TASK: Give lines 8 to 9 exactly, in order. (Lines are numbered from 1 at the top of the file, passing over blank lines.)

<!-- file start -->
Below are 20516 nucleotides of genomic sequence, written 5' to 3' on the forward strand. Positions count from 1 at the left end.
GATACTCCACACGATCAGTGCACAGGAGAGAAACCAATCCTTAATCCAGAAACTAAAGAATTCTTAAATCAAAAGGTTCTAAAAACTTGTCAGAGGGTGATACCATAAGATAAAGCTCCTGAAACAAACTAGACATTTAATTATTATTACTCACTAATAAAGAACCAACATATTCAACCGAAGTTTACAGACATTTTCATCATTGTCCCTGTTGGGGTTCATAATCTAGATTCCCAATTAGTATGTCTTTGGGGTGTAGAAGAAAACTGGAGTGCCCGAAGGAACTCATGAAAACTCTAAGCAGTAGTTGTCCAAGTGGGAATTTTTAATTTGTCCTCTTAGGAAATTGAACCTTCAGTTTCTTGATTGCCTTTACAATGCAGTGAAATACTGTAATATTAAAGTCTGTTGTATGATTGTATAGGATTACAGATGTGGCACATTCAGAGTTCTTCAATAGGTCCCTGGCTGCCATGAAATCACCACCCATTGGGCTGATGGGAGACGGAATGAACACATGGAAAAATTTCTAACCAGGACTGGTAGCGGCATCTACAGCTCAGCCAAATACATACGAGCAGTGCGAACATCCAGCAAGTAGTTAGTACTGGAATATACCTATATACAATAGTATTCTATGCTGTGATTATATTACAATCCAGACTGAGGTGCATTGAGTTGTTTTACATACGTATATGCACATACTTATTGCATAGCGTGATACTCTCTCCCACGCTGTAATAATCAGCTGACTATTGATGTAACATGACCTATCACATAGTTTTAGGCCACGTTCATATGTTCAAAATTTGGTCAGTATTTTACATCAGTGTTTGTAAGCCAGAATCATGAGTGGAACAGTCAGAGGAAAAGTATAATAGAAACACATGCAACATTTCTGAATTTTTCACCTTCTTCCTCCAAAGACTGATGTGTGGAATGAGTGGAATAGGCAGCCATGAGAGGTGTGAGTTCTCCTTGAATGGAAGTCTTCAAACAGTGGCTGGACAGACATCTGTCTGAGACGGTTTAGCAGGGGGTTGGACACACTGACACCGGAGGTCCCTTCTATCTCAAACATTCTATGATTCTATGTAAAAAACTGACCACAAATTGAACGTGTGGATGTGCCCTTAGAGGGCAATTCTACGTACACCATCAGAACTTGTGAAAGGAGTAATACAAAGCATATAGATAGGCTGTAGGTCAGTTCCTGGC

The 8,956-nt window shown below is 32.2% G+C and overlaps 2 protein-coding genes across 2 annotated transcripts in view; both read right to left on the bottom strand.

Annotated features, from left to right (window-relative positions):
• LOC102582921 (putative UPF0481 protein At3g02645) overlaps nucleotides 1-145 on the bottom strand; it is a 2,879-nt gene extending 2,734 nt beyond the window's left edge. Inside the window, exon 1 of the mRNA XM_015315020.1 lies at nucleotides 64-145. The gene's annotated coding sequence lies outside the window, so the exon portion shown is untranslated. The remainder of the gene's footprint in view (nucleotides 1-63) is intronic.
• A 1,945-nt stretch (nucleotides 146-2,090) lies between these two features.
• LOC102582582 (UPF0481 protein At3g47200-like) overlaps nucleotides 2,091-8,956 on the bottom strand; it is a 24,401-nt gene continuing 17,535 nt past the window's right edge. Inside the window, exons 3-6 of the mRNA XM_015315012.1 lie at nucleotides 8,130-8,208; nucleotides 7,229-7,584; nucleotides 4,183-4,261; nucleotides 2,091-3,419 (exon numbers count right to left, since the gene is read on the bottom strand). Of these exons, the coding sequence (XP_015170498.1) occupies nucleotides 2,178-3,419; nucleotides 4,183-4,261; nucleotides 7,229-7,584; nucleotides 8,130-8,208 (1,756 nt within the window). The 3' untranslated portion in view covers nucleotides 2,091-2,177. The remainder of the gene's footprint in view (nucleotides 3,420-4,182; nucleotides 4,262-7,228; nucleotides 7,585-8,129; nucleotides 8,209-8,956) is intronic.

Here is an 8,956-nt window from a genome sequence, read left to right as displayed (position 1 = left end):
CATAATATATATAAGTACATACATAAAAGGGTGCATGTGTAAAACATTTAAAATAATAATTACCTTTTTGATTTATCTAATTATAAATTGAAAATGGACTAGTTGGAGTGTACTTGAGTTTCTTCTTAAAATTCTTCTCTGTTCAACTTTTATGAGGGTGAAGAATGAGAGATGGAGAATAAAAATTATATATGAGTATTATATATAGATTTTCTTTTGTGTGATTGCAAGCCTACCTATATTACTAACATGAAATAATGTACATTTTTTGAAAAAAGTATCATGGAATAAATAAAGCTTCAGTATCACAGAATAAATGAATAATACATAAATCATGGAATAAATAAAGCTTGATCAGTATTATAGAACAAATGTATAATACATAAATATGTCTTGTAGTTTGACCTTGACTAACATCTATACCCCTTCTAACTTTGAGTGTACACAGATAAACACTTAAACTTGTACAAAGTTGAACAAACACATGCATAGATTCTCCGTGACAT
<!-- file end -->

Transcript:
Here is an 8,956-nt window from a genome sequence, read left to right as displayed (position 1 = left end):
CATAATATATATAAGTACATACATAAAAGGGTGCATGTGTAAAACATTTAAAATAATAATTACCTTTTTGATTTATCTAATTATAAATTGAAAATGGACTAGTTGGAGTGTACTTGAGTTTCTTCTTAAAATTCTTCTCTGTTCAACTTTTATGAGGGTGAAGAATGAGAGATGGAGAATAAAAATTATATATGAGTATTATATATAGATTTTCTTTTGTGTGATTGCAAGCCTACCTATATTACTAACATGAAATAATGTACATTTTTTGAAAAAAGTATCATGGAATAAATAAAGCTTCAGTATCACAGAATAAATGAATAATACATAAATCATGGAATAAATAAAGCTTGATCAGTATTATAGAACAAATGTATAATACATAAATATGTCTTGTAGTTTGACCTTGACTAACATCTATACCCCTTCTAACTTTGAGTGTACACAGATAAACACTTAAACTTGTACAAAGTTGAACAAACACATGCATAGATTCTCCGTGACAT